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Getting Your Voice Heard

Posted by Thomas Leusner on

by Aditi Khadilkar, Process Technology Development Engineer (Intel Corp., OR)

Ideas can be powerful but need to be expressed clearly to achieve your desired outcomes. We all have experienced being excited by an ‘aha’ moment that we would then like to bring to implementation. Most significant projects require us to collaborate with individuals at different levels and convince them of the potential of our ideas or work. In today’s digital world, this is often aided by PowerPoint presentations. Depending on how we use this tool, we might be able to make a “power” presentation or a “poor” presentation, which can have a big impact on our next steps.

A successful presentation include these elements:

  • Technical content
  • Storyline development
  • Slides
  • Verbal communication
  • Time distribution of the material

Additionally, understanding audience expectations will dictate the structure and content of the presentation.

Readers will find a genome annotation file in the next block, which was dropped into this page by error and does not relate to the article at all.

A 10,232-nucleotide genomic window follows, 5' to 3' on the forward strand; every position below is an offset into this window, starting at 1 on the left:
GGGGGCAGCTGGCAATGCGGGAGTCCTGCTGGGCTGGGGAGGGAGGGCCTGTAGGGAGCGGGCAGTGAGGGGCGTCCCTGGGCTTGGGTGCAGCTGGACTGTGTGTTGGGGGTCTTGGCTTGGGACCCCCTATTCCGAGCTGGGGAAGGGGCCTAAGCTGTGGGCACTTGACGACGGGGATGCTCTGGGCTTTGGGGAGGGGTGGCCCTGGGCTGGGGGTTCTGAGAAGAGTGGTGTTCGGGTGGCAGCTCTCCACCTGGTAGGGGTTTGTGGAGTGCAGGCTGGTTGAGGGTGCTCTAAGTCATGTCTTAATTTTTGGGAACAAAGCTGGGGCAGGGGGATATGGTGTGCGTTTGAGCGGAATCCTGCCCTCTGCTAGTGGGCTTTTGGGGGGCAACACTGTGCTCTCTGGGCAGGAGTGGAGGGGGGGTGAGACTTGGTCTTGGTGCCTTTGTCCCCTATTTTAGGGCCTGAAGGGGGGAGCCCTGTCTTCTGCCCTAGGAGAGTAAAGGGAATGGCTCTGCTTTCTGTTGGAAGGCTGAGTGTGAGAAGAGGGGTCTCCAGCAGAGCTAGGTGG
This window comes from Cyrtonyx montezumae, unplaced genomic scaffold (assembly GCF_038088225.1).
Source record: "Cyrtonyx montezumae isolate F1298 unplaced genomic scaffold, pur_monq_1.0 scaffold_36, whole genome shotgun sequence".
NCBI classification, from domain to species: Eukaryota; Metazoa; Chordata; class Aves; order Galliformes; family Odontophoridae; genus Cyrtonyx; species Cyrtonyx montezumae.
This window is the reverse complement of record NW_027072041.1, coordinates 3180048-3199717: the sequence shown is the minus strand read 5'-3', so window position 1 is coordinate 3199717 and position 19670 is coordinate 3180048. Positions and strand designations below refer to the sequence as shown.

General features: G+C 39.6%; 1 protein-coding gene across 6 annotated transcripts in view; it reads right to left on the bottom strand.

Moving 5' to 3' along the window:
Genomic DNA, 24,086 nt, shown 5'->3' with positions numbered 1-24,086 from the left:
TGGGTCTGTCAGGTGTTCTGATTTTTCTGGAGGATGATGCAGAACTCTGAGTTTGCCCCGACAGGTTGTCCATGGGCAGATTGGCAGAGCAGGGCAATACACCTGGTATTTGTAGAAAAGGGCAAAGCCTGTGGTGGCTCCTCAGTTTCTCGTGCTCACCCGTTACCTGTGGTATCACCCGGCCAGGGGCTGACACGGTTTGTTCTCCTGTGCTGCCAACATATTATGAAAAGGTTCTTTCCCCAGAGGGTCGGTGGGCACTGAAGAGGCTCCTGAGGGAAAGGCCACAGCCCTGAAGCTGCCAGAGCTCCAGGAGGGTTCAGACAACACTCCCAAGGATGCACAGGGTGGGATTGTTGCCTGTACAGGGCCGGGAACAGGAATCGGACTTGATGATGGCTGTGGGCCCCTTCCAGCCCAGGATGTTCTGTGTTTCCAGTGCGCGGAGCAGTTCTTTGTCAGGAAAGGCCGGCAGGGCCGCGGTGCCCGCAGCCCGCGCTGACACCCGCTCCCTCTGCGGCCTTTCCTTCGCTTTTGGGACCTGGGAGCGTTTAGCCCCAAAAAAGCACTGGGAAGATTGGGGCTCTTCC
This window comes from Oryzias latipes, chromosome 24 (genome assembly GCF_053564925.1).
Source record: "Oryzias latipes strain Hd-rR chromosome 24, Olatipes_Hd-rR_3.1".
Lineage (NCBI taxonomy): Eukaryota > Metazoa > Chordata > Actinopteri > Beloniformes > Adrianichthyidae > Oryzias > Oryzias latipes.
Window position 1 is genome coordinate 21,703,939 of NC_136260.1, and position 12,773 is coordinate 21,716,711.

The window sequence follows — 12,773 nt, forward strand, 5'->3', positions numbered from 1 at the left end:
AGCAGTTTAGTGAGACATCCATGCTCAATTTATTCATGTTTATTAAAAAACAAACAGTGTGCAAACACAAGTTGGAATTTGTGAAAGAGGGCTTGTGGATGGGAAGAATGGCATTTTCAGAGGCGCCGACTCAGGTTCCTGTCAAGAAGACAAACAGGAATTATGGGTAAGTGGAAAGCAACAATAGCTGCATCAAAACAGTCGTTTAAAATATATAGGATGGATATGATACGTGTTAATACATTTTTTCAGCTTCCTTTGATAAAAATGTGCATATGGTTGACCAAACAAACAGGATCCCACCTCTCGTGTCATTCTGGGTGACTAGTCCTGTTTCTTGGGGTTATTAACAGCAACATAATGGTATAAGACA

Note that even if the presentation style is mastered, the foundation of a good presentation depends on its inherent content. The level of understanding of the topic by the audience and audience expectation is critical in determining this content. This also ties into the pace of storyline development. On an average, for an audience with some basic understanding of the subject, a good rule of thumb is to have about 10-15% of the presentation as introduction; about 75% as the main body with technical detail; another 10-15% as conclusions and future work.  The main body can include 20% methods, 80% results and discussion. It is advisable to intermix results and discussion together to avoid excessive strain on the audience’s memory. This will help the audience to establish a connection. The presentation, if it is a long talk, can also be broken up into subsections using section header slides – each subsection containing these different components. It is often a safe assumption to consider that your audience knows very little and build the story step by step. This is safe and helpful as every slide that the audience understands makes them interested in understanding and listening to the next one. Keeping flow and continuity from one slide to the next is critical to keep everyone’s flow of thoughts uninterrupted.